It should come as no surprise to hear that the Chinese language is often among the most difficult to translate. Auerbach International is pleased to offer translation services for English to Chinese and Chinese to English with the expertise of our experienced teams. As with every language, it is important to understand the differences between Chinese and English to ensure the proper meaning of the message is conveyed without losing any intent. We pride ourselves on the teams we have assembled at Auerbach International; the teams are selected according to their knowledge of your industry terminology, with necessary knowledge, skills and experiences to offer quality Chinese language translation services.
Quite different from alphabetic languages, the basic element or unit of Chinese is the character, each of which has its own writing, meaning and pronunciation, and must be memorized individually.
Overall, there are over 60,000 Chinese characters (over 80,000 if including variants), with a large majority rarely used in daily conversations. Approximately 1,000 Chinese characters are enough to make 80% of written Chinese intelligible.
Each character represents a word or concept and serves multiple purposes depending upon the context and the literal meaning. Characters form thousands of words, phrases, including idioms and allusions. Without this knowledge, even if one masters thousands of characters, he or she may not be able to understand your text. This is a characteristic and difficulty of Chinese.
To further complicate the language, two writing systems are commonly used. The first is the Traditional system used in Taiwan, Hong Kong and among many Overseas Chinese in the US and abroad. The second is the Simplified system used in China and Singapore. We must know which country or countries you want to target to know which set of characters to use. It is imperative to work with highly regarded Chinese language translation services like Auerbach International to ensure accurate context and translation.
Unlike alphabetic languages whose letters form distinct sounds, characters can be pronounced in hundreds of ways called dialects.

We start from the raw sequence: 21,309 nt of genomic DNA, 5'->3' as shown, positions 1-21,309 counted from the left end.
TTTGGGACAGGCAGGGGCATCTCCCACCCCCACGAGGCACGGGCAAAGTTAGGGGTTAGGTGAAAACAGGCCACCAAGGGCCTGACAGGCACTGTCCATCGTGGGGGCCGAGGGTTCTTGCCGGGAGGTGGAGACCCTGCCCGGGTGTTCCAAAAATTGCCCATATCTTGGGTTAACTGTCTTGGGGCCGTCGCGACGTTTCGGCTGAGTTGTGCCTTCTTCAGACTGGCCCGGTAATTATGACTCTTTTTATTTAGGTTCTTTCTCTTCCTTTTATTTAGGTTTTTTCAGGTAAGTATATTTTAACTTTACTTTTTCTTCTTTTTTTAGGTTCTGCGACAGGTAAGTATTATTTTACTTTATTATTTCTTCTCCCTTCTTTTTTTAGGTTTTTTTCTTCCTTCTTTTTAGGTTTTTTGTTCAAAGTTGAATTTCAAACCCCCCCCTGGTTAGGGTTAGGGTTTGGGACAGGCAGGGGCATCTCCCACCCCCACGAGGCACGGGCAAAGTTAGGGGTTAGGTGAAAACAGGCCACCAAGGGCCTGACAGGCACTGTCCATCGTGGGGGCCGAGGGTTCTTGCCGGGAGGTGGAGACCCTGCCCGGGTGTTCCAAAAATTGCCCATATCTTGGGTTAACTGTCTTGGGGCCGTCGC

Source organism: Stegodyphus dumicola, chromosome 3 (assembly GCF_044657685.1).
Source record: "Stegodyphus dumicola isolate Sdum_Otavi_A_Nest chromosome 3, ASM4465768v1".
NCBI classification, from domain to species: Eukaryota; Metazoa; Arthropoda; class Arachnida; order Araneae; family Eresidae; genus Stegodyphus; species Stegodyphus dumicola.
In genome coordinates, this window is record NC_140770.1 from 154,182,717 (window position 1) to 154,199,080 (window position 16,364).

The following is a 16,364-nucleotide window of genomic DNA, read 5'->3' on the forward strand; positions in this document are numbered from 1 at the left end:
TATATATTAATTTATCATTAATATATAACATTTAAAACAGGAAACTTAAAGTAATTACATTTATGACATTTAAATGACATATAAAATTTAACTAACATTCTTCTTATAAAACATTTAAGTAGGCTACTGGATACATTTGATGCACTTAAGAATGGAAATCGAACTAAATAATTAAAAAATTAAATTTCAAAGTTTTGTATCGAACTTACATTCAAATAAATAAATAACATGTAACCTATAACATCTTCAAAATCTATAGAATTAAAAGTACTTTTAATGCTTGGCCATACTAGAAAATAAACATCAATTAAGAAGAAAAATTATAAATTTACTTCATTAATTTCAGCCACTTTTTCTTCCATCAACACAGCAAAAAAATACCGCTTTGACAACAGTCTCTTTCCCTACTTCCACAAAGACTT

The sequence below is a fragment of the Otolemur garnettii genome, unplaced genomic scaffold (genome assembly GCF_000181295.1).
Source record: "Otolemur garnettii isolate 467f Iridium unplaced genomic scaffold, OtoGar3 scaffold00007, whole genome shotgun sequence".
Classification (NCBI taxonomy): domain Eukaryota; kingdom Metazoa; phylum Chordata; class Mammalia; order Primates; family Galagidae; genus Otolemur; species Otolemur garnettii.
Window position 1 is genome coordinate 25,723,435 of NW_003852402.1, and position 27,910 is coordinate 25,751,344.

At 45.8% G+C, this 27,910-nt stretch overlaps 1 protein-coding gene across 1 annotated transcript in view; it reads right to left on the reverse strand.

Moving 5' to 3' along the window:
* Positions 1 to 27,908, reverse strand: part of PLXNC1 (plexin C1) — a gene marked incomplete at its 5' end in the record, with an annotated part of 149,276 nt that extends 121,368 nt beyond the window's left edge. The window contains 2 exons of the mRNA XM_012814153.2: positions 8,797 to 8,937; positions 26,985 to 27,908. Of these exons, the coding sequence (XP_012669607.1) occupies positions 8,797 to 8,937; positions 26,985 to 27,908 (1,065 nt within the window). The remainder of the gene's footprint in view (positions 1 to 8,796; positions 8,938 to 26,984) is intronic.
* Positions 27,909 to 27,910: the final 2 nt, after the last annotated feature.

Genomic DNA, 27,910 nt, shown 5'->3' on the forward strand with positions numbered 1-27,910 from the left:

Most linguists have recognized seven distinct and major Chinese dialects; however, at the local village level, the number explodes. People who speak different dialects often cannot understand each other. However, the written language is similar nationwide.
Mandarin is the official dialect of both China and Taiwan but is pronounced slightly differently in each country. The other most common dialect in the US is Cantonese, spoken in the coastal region of southern China near Hong Kong. Different dialects may influence word choices and meaning.
If we consider linguistic styles, Chinese and English are quite different. In Chinese, there are no articles (“the” and “a/an”) or plural forms, and tense (present, past, future, etc.) is more vague and imprecise. Grammar rules also differ. Tense in Chinese is usually implied by adding a new word (“Yesterday I come”) or character to the sentence. A single Chinese character may take on a different meaning if combined with other characters. In general, whereas English can use complex sentences running to many lines, Chinese uses simpler sentence structures than English does.
Word order of Chinese sentences is different from English. The language can also be written in different directions: right to left, left to right, or up to down. Since characters represent whole concepts or thoughts, one character uses far less space than an English word with multiple letters and syllables such as “determine” or “understand” or “incorporate.” Therefore, Chinese in most cases requires less space than English does to write the same sentence.
Determining the cultural sensitivity of a language can optimize translation quality to a great extent. If a Chinese translation is replicated word-for-word rather than paying attention to the cultural context, the message risks sounding offensive or simply unfaithful to its original intent. These may be the cause of mistakes for non-native Chinese speakers when they are translating a text. All these factors are considered and are a part of our Chinese language translation resources at Auerbach International.